NAFTA rounds to last longer, plans in the works to negotiate past new year deadline, source says

North America Free Trade Agreement talks are now expected to blow past the new year deadline that U.S. and Mexican negotiators had hoped to meet.

U.S. trade team appear uncomfortable with proposals they're told to present, says source

Minister of Foreign Affairs Chrystia Freeland, Mexico's Secretary of Economy Ildefonso Guajardo Villarreal, left, and Ambassador Robert E. Lighthizer, the United States Trade Representative, will attend a working lunch and hold meetings on Wednesday. (Sean Kilpatrick/Canadian Press)

North America Free Trade Agreement talks are now expected to blow past the new year deadline that the United States and Mexican negotiators had hoped they would be able to meet.

Schedulers are looking to book additional talks in February 2018, while stretching the rounds of talks already planned. 

A source with direct knowledge of the talks says the standard five days per round could be extended to seven, or even 10 days, depending on progress at the negotiating table.

Talks have been held at a hectic pace, scheduled approximately two weeks apart, since the U.S. and Mexico want negotiations wrapped up before 2018, when elections are scheduled in both countries. 

The U.S. has midterm elections in the fall, while Mexico has a federal election next summer.

Creating additional rounds, and lengthening existing ones, is not expected to boost morale at the negotiating table.

The latest talks became increasingly difficult after the U.S. made protectionist demands that Canada and Mexico have said are "non-starters."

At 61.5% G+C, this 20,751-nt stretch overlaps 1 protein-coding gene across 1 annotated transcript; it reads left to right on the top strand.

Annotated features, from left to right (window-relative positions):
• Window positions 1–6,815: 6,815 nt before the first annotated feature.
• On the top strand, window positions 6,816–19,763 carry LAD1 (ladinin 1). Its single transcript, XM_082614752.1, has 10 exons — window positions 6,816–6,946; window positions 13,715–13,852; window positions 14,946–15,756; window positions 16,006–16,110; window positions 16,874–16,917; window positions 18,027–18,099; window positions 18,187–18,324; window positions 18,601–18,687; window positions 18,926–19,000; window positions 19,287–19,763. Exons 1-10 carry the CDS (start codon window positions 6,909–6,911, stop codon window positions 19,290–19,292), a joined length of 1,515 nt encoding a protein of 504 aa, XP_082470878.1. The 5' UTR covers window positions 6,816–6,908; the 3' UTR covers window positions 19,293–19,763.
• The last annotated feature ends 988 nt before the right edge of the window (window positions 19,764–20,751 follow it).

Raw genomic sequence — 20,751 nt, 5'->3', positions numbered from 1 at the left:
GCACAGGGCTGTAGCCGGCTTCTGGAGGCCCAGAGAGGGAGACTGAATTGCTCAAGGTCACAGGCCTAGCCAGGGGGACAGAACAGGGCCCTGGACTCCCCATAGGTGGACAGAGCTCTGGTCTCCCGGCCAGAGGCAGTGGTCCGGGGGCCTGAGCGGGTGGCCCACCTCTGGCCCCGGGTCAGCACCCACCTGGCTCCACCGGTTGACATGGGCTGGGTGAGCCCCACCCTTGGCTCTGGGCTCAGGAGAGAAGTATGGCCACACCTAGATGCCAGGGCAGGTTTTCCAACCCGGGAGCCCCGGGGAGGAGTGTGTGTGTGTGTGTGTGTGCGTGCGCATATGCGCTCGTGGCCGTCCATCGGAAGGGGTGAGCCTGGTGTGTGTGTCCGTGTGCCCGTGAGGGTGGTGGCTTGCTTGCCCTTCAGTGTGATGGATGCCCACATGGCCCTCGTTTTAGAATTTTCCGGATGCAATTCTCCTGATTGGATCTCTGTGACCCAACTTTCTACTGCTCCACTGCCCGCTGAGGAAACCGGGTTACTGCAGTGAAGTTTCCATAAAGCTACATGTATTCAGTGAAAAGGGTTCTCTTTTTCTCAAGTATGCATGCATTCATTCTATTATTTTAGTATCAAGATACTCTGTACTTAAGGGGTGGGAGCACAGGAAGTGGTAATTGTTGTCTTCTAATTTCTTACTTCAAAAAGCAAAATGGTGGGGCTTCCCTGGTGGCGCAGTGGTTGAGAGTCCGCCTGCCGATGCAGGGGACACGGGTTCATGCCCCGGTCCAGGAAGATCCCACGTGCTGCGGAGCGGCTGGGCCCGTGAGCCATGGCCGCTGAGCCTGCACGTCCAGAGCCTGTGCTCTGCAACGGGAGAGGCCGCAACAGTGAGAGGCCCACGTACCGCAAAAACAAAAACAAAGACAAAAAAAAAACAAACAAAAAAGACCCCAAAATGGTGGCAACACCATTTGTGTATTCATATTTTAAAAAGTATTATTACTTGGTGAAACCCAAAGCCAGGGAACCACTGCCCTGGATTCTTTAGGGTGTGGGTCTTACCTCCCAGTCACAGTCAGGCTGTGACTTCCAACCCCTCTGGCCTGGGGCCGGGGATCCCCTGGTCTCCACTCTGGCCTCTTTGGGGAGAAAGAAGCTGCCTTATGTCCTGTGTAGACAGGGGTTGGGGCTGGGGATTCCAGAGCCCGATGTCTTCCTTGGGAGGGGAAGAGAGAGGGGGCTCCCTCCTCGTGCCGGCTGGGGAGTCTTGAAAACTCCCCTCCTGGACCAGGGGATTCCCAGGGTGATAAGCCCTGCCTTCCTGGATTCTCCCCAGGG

A number of American demands have crossed so-called red lines for Canada:

  • Increased U.S. content in the auto sector.
  • A five-year sunset clause on NAFTA. 
  • Restrictions on government procurement. 
  • Gutting NAFTA's dispute resolution mechanism. 
  • Increased access to the Canadian dairy market.

Instead of one or two poison pills, the U.S. has dumped a handful onto the negotiating table. 

'They don't like what they are doing'

The source says it appears some members of the U.S. delegation are uncomfortable with the demands they are presenting, which appear to have been dictated to them by the Trump administration. 

"They don't like what they are doing," says the source, who was not authorized to speak about the talks on the record.

There also appears to be a sense of confusion about the overall U.S. vision for NAFTA and who is really running the show.

Minister of Foreign Affairs Chrystia Freeland, United States Trade Representative Robert Lighthizer, centre, and Mexico's Economy Minister Ildefonso Guajardo Villarreal talk together before a dinner at the National Arts Centre, last month in Ottawa. (Justin Tang/Canadian Press)

U.S. Trade Representative Robert Lighthizer is President Donald Trump's point person on NAFTA, but he was not included in a key Oval Office meeting with Prime Minister Justin Trudeau last week, when Trudeau pressed Trump to support of the trilateral trade agreement. 

Instead, Wilbur Ross, the secretary of commerce, was at Trump's side for the conversation. 

Lighthizer will attend a meeting with his counterparts Wednesday, with Foreign Affairs Minister Chrystia Freeland and Mexico's Economy Secretary Ildefonso Guajardo.

All three trade czars will take part in a series of meetings, including a working lunch, before making closing remarks at a press conference.